Friday, May 21, 2010

A Conversation with the Trib

I had a good conversation with one of the editors at the Trib this week and it was clear the brass there doesn't appreciate my recent criticisms.

We discussed the concerns and shared some ideas. I even made a correction. And while I reiterate that what I write in this space is personal opinion and in no way reflects the organization I work for....I don't agree with everything Asst. Managing Editor Ken Koehn said on behalf of the Trib:
Simply put, the stadium debate is a major story for our readers.

On a sports front, the Rays have the best record in baseball and are drawing increased interest from our online and print readers. The team — not The Tampa Tribune — presented a stadium proposal and talked of cutting its payroll due to revenue problems. The ABC Coalition then proposed possible locations in Hillsborough, where the largest segment of our print readership lives.

Our coverage has addressed the lack of corporate sponsorship, possible stadium locations and taxpayer skittishness about the project in an area with 13 percent unemployment.

There has been no cheerleading.
See, I disagree. Cheerleading doesn't necessarily need to be a rah-rah tone of an can take the form of front-page saturation so readers cannot avoid the issue.

The Trib is also widely recognized - and criticized - for helping push through the Raymond James Stadium referendum in 1996. Koehn continued and even addressed the referendum:
We know that stadium and arena projects have been some of the most divisive debates in our history. We remember the fiery debates in 1996 when Hillsborough County voters approved the Community Investment Tax for Raymond James Stadium. Our audience is righteously sensitive about spending taxpayer money on sports projects.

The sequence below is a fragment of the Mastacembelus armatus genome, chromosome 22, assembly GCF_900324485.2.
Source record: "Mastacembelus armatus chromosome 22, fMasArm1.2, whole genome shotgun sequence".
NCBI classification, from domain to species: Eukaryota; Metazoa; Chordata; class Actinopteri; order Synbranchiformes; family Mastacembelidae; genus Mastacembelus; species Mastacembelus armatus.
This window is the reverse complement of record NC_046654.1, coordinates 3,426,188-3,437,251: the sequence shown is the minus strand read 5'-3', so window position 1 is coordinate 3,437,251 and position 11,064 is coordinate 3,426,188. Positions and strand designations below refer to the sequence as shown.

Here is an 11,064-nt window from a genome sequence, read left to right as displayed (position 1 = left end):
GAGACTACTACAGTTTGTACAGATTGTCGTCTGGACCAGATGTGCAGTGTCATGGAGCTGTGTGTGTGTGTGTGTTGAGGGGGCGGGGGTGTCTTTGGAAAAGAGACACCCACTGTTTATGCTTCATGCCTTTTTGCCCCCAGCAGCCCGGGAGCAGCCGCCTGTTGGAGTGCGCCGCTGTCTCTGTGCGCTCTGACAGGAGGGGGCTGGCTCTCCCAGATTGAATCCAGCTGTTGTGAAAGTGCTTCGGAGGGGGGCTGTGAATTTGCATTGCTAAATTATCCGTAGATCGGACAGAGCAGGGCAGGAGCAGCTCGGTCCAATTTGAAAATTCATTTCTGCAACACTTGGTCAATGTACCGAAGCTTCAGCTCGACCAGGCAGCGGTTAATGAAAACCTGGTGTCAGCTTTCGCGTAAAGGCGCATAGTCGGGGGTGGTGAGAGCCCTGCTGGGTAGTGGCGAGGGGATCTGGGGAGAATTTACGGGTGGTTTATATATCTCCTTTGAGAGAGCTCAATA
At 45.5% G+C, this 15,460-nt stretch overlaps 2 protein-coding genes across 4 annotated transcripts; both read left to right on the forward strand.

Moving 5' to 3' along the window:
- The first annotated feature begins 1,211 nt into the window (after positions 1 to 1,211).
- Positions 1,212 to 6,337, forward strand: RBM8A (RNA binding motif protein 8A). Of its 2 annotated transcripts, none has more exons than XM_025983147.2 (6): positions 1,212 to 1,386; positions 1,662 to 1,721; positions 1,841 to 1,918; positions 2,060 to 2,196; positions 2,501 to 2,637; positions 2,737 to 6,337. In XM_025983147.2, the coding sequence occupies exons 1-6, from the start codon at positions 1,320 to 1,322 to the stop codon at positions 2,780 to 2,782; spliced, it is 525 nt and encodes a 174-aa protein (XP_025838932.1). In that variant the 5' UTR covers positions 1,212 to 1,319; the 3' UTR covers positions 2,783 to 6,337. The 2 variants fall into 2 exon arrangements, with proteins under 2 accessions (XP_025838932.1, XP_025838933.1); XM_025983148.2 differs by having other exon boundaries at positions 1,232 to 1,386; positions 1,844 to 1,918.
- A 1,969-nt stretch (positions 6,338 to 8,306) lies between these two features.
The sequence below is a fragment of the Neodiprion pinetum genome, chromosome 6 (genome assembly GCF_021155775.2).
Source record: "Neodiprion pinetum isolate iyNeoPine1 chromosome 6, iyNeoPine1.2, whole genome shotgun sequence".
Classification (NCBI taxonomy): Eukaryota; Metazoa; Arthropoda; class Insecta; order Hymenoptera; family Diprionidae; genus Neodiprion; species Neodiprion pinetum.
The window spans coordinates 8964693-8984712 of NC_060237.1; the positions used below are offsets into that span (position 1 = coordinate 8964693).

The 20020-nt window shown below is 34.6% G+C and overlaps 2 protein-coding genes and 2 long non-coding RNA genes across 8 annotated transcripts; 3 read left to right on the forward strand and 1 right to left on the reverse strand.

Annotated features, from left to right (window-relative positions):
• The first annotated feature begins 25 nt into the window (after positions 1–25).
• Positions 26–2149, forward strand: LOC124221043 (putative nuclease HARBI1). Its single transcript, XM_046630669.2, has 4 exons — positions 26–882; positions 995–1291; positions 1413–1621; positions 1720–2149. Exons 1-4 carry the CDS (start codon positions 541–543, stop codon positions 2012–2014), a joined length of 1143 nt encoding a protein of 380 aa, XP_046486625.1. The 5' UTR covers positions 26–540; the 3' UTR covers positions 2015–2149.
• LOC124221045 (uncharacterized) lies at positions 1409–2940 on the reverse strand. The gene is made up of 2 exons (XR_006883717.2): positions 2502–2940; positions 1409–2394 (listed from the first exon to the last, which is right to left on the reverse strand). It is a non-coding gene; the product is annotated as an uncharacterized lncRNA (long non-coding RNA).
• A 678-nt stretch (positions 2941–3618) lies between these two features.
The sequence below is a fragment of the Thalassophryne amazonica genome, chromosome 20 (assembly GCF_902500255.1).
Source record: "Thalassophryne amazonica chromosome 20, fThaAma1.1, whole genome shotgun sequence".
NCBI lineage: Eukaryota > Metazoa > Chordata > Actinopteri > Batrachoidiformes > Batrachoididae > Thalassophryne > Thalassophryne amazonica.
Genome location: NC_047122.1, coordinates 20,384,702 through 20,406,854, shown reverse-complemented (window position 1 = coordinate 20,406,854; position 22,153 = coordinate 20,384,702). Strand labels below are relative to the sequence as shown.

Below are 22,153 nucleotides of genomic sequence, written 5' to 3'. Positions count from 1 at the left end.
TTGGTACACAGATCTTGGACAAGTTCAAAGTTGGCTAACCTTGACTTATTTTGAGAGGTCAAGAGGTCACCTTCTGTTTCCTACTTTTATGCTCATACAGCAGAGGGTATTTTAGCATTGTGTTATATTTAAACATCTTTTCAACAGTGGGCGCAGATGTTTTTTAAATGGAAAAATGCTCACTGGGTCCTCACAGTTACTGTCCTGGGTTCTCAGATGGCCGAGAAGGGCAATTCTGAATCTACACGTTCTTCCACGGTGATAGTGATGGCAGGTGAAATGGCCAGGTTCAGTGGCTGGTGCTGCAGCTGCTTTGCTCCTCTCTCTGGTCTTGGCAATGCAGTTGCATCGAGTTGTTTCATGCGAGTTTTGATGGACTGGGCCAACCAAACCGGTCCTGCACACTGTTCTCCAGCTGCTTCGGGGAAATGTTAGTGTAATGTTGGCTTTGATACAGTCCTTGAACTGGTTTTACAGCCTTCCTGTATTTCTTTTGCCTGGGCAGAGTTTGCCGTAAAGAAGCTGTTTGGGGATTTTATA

So our readers want to know where it will be built, how it will be financed and what will happen if it isn’t built. These are logical questions getting national attention. Even though the Rays’ attendance has improved, clips on ESPN highlighting empty seats at the stadium are commonplace.

And while you characterize the coverage as cheerleading, that doesn’t accurately reflect our content. In fact, one of the top graphs of a recent Sunday story says leaders here aren’t sure funding a stadium should be a priority with 13 percent unemployment. It also goes on to pinpoint the downsides of some tax options.

In summary, the future of the Tampa Bay Rays will continue to be a big story for us. Our readers expect the coverage, and we will supply it.
Koehn gives great explanation for why the story is repeatedly featured. But why aren't other major businesses like Busch Gardens given this kind of coverage? Why doesn't discussion of a rail referendum draw a cover story every week? Why haven't I seen anything in-print about some of the encouraging numbers the Rays are putting up at the box office?

I plan on continuing my conversation with the Trib editors. But only time will tell if they treat the current stadium debate like they did the Forum, RayJay, and Legends Field...or if they turn a new leaf.

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